Samuel Abdulraheem was seven years old when he disappeared from his family home in Kano in the 90s.
According to BBC,
the last of 17 children from a polygamous home, Abdulraheem was left with his nanny when he went missing.
Abdulraheem, who is now 30 years, recounted how he was taken through a journey by rail to serve as a guide to disabled beggars in Lagos.
According to him, he was taken to a one-armed woman who hired him out to blind beggars for N500 daily.
“All I remember is the train journey,” Abdulraheem said.
“I am not sure I had emotions then, just a zombie that knew he had to wake up and lead a beggar out. Make money, eat food and sleep, and the same routine the next day.”
While Abdulraheem was tending to beggars in Lagos, his family searched for him till they lost hope and assumed he was dead.
For six years, Abdulraheem guided blind beggars around Lagos and neighbouring states. In those years, he added that five other young boys were brought to the woman and were also hired out to beggars.
“I was like a slave. I couldn’t say I wanted to go and do anything. I had to be around always,” he said.
HOW ABDULRAHEEM WAS FOUND
His elder sister, identified as Firdausi Okezie (pictured with him), who was in the university when Abdulraheem went missing, had finished her school and gone to Lagos in search of employment.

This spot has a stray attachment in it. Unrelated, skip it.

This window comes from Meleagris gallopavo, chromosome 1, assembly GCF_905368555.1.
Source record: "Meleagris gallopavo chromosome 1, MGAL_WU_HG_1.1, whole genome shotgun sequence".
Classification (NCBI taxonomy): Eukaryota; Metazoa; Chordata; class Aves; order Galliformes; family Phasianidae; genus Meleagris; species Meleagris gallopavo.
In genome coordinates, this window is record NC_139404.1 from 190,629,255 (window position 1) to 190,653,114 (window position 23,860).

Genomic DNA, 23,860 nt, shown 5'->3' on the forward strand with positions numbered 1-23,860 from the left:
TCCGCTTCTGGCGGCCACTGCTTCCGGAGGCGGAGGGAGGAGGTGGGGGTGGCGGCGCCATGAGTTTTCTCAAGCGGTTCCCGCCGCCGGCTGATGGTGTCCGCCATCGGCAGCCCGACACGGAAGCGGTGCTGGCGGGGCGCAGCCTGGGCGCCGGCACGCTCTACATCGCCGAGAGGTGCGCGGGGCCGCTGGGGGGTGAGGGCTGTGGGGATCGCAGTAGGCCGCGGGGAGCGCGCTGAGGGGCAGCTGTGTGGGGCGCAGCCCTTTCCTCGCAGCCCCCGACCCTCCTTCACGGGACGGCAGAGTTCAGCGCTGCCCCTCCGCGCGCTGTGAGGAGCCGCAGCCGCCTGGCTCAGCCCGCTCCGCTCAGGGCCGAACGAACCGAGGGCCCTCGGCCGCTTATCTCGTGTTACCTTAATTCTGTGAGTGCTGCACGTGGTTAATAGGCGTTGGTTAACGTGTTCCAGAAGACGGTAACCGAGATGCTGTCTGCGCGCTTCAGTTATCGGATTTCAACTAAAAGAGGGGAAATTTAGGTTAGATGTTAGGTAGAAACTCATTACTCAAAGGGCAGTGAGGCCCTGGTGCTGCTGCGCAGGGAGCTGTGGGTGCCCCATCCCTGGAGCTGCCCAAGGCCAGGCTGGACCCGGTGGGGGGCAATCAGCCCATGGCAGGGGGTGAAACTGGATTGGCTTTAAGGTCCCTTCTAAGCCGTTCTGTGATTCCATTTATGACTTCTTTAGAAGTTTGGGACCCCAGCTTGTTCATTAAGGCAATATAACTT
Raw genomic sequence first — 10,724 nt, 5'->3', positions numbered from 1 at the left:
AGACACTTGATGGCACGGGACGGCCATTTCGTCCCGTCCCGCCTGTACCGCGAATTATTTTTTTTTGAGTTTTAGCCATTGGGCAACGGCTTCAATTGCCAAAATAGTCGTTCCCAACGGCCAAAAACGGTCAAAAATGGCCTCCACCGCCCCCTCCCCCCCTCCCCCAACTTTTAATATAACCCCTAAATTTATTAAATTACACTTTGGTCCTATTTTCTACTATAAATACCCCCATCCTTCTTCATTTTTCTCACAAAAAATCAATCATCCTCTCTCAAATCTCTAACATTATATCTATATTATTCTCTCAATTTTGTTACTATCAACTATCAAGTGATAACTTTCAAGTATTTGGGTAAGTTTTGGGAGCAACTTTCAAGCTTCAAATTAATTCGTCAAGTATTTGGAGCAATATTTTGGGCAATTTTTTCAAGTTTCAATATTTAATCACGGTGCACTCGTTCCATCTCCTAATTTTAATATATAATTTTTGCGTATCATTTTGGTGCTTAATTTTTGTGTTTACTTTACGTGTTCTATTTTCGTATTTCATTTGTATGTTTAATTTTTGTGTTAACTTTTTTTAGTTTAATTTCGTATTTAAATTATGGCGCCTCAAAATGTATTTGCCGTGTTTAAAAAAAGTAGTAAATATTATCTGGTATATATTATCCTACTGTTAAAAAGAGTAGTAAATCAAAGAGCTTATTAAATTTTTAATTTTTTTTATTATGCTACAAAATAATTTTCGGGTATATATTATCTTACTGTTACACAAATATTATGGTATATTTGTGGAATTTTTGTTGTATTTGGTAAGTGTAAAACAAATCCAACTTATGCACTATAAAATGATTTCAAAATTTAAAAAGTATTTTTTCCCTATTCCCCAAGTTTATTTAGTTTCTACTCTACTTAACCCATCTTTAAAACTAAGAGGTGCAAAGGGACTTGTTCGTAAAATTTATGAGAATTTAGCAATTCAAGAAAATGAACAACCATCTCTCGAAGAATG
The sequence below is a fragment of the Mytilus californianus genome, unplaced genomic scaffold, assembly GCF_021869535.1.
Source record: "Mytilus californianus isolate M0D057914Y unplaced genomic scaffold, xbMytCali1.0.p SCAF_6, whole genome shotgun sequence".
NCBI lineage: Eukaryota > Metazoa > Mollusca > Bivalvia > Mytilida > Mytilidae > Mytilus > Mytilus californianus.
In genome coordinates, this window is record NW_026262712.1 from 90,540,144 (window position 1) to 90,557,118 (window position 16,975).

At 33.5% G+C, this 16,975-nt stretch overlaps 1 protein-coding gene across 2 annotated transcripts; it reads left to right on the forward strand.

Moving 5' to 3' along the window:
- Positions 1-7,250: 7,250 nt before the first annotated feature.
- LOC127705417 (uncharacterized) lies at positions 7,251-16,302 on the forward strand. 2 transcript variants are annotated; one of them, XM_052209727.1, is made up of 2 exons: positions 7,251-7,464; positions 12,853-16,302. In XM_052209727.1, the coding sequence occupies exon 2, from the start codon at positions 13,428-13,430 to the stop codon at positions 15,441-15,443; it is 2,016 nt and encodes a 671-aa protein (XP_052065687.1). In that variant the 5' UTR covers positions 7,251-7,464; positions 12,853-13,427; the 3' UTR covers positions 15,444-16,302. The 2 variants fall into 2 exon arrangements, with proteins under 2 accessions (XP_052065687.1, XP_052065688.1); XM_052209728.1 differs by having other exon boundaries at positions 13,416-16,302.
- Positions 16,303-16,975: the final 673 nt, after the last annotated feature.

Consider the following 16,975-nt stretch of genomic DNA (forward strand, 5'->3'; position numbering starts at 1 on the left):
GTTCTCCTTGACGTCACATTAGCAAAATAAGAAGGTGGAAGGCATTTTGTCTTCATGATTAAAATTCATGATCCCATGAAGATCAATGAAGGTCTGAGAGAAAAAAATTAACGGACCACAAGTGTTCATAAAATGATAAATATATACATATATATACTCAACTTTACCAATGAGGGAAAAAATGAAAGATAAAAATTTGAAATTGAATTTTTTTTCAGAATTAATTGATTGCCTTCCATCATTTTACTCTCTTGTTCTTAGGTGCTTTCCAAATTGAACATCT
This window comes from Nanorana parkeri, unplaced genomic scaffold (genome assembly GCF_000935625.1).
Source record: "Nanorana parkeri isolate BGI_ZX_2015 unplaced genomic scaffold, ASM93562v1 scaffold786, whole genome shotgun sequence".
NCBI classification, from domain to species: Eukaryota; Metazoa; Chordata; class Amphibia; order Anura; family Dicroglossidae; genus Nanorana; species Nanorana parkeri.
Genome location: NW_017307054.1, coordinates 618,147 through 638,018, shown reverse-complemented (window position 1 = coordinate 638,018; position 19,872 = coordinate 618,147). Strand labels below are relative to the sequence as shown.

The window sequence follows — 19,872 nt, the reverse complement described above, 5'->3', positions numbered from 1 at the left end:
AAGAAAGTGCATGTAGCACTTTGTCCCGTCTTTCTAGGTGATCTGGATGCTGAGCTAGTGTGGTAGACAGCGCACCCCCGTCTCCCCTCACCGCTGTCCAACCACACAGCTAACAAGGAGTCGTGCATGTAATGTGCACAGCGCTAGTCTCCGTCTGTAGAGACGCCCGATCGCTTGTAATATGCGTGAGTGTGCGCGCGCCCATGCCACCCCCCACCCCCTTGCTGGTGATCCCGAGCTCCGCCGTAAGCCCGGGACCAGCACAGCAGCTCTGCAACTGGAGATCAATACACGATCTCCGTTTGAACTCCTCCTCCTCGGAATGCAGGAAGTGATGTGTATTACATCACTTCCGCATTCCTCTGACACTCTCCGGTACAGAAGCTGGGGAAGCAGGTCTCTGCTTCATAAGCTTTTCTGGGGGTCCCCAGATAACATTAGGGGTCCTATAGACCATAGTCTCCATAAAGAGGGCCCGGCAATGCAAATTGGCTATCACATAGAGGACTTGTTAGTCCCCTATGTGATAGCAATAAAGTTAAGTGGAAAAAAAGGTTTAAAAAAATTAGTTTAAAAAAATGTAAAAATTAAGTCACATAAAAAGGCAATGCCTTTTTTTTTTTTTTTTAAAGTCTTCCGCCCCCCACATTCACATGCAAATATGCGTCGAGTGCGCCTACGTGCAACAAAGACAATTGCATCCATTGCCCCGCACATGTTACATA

Okezie had converted to Christianity and was attending Winners Chapel in Ogun state when fate brought her in contact with her missing sibling in November 2000.
It was during the church’s five-day annual gathering of its members from all over the world.
Okezie, who was yet to get a job, was seated in the church, waiting for a carpenter to create a stall for her to display her tie and dye fabrics at the gathering when she saw a blind beggar being led by a boy she immediately recognised as her missing brother.
She took him along with her and later enrolled Abdulraheem in school up to his tertiary education.
However, Abdulraheem was expelled during his fourth year in Ahmadu Bello University in Zaria, where he was studying chemical engineering after he was caught writing another student’s answers during exams.
He now works as a supervisor on construction sites and hopes to go back to school when he has the finance.
Asked how he feels about beggars, Abdulraheem said, “When they see a beggar with someone, they should have a second thought that, possibly, this child could need help. Don’t just see and give money and walk away.”